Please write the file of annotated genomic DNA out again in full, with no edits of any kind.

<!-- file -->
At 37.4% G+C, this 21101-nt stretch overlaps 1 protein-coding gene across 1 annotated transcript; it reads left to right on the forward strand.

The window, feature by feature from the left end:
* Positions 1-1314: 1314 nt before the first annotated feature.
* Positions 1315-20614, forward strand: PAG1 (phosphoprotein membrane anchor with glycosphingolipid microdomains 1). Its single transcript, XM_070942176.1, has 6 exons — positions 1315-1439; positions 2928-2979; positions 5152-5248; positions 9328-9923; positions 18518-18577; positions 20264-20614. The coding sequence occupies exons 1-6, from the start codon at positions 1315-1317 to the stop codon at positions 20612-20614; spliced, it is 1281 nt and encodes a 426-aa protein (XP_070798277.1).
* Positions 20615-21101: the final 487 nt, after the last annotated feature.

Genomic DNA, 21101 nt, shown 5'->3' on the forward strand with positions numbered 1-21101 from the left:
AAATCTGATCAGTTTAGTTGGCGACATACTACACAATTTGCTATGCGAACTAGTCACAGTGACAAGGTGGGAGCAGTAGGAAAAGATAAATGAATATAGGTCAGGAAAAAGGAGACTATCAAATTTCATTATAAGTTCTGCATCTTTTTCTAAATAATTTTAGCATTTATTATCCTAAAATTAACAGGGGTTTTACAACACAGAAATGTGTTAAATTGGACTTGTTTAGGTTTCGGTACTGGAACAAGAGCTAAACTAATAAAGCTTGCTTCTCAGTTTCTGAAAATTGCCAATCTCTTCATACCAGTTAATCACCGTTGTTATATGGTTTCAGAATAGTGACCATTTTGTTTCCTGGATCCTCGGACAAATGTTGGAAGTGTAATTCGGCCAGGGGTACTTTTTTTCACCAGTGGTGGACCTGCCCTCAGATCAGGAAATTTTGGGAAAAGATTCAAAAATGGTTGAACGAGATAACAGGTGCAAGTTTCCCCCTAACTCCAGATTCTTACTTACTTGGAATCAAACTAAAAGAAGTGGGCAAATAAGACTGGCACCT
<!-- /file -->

At 37.4% G+C, this 21101-nt stretch overlaps 1 protein-coding gene across 1 annotated transcript; it reads left to right on the forward strand.

The window, feature by feature from the left end:
* Positions 1-1314: 1314 nt before the first annotated feature.
* Positions 1315-20614, forward strand: PAG1 (phosphoprotein membrane anchor with glycosphingolipid microdomains 1). Its single transcript, XM_070942176.1, has 6 exons — positions 1315-1439; positions 2928-2979; positions 5152-5248; positions 9328-9923; positions 18518-18577; positions 20264-20614. The coding sequence occupies exons 1-6, from the start codon at positions 1315-1317 to the stop codon at positions 20612-20614; spliced, it is 1281 nt and encodes a 426-aa protein (XP_070798277.1).
* Positions 20615-21101: the final 487 nt, after the last annotated feature.

Genomic DNA, 21101 nt, shown 5'->3' on the forward strand with positions numbered 1-21101 from the left:
AAATCTGATCAGTTTAGTTGGCGACATACTACACAATTTGCTATGCGAACTAGTCACAGTGACAAGGTGGGAGCAGTAGGAAAAGATAAATGAATATAGGTCAGGAAAAAGGAGACTATCAAATTTCATTATAAGTTCTGCATCTTTTTCTAAATAATTTTAGCATTTATTATCCTAAAATTAACAGGGGTTTTACAACACAGAAATGTGTTAAATTGGACTTGTTTAGGTTTCGGTACTGGAACAAGAGCTAAACTAATAAAGCTTGCTTCTCAGTTTCTGAAAATTGCCAATCTCTTCATACCAGTTAATCACCGTTGTTATATGGTTTCAGAATAGTGACCATTTTGTTTCCTGGATCCTCGGACAAATGTTGGAAGTGTAATTCGGCCAGGGGTACTTTTTTTCACCAGTGGTGGACCTGCCCTCAGATCAGGAAATTTTGGGAAAAGATTCAAAAATGGTTGAACGAGATAACAGGTGCAAGTTTCCCCCTAACTCCAGATTCTTACTTACTTGGAATCAAACTAAAAGAAGTGGGCAAATAAGACTGGCACCT